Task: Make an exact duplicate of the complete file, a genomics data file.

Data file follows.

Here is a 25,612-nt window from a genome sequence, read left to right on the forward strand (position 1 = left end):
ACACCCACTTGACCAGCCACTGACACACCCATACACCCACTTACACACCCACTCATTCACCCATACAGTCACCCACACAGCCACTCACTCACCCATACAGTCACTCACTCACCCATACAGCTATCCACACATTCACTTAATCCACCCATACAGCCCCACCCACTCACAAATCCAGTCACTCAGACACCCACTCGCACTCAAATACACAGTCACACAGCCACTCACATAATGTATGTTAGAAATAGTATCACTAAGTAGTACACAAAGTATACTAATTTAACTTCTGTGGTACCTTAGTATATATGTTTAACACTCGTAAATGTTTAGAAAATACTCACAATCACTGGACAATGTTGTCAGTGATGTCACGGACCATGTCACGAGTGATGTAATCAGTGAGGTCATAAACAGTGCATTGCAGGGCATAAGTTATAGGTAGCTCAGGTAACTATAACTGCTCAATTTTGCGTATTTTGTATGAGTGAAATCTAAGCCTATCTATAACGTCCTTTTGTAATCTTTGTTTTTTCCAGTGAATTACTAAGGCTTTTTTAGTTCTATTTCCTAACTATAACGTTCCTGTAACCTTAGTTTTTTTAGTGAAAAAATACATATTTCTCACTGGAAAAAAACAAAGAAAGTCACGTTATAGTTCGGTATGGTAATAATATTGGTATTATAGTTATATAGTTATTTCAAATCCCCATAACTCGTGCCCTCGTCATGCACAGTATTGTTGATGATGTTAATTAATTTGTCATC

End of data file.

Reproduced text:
Here is a 25,612-nt window from a genome sequence, read left to right on the forward strand (position 1 = left end):
ACACCCACTTGACCAGCCACTGACACACCCATACACCCACTTACACACCCACTCATTCACCCATACAGTCACCCACACAGCCACTCACTCACCCATACAGTCACTCACTCACCCATACAGCTATCCACACATTCACTTAATCCACCCATACAGCCCCACCCACTCACAAATCCAGTCACTCAGACACCCACTCGCACTCAAATACACAGTCACACAGCCACTCACATAATGTATGTTAGAAATAGTATCACTAAGTAGTACACAAAGTATACTAATTTAACTTCTGTGGTACCTTAGTATATATGTTTAACACTCGTAAATGTTTAGAAAATACTCACAATCACTGGACAATGTTGTCAGTGATGTCACGGACCATGTCACGAGTGATGTAATCAGTGAGGTCATAAACAGTGCATTGCAGGGCATAAGTTATAGGTAGCTCAGGTAACTATAACTGCTCAATTTTGCGTATTTTGTATGAGTGAAATCTAAGCCTATCTATAACGTCCTTTTGTAATCTTTGTTTTTTCCAGTGAATTACTAAGGCTTTTTTAGTTCTATTTCCTAACTATAACGTTCCTGTAACCTTAGTTTTTTTAGTGAAAAAATACATATTTCTCACTGGAAAAAAACAAAGAAAGTCACGTTATAGTTCGGTATGGTAATAATATTGGTATTATAGTTATATAGTTATTTCAAATCCCCATAACTCGTGCCCTCGTCATGCACAGTATTGTTGATGATGTTAATTAATTTGTCATC